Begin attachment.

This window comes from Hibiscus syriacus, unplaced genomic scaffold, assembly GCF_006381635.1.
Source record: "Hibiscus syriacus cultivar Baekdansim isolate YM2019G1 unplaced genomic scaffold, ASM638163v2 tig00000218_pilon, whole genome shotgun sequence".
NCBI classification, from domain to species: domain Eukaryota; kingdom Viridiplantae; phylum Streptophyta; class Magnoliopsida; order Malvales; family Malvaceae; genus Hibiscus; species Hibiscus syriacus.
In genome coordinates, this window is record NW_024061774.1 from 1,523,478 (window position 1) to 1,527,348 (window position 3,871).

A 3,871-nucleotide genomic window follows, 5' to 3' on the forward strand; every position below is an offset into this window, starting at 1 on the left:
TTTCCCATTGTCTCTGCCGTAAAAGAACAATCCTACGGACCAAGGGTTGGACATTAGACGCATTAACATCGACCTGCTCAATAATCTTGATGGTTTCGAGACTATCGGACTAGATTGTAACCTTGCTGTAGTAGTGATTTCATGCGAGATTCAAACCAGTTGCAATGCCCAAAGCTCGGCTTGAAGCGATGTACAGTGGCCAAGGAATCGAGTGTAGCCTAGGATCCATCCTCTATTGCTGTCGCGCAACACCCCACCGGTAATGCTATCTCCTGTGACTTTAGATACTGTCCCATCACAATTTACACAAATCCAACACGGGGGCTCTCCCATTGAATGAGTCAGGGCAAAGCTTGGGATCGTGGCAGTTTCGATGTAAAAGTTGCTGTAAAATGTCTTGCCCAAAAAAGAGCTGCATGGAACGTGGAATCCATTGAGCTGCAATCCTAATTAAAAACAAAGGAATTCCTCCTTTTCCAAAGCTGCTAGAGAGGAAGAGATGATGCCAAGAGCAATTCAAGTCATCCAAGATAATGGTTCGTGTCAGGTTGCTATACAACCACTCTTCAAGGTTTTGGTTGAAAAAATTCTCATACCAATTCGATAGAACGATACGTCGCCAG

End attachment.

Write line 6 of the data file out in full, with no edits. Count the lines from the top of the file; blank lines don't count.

TTTCCCATTGTCTCTGCCGTAAAAGAACAATCCTACGGACCAAGGGTTGGACATTAGACGCATTAACATCGACCTGCTCAATAATCTTGATGGTTTCGAGACTATCGGACTAGATTGTAACCTTGCTGTAGTAGTGATTTCATGCGAGATTCAAACCAGTTGCAATGCCCAAAGCTCGGCTTGAAGCGATGTACAGTGGCCAAGGAATCGAGTGTAGCCTAGGATCCATCCTCTATTGCTGTCGCGCAACACCCCACCGGTAATGCTATCTCCTGTGACTTTAGATACTGTCCCATCACAATTTACACAAATCCAACACGGGGGCTCTCCCATTGAATGAGTCAGGGCAAAGCTTGGGATCGTGGCAGTTTCGATGTAAAAGTTGCTGTAAAATGTCTTGCCCAAAAAAGAGCTGCATGGAACGTGGAATCCATTGAGCTGCAATCCTAATTAAAAACAAAGGAATTCCTCCTTTTCCAAAGCTGCTAGAGAGGAAGAGATGATGCCAAGAGCAATTCAAGTCATCCAAGATAATGGTTCGTGTCAGGTTGCTATACAACCACTCTTCAAGGTTTTGGTTGAAAAAATTCTCATACCAATTCGATAGAACGATACGTCGCCAG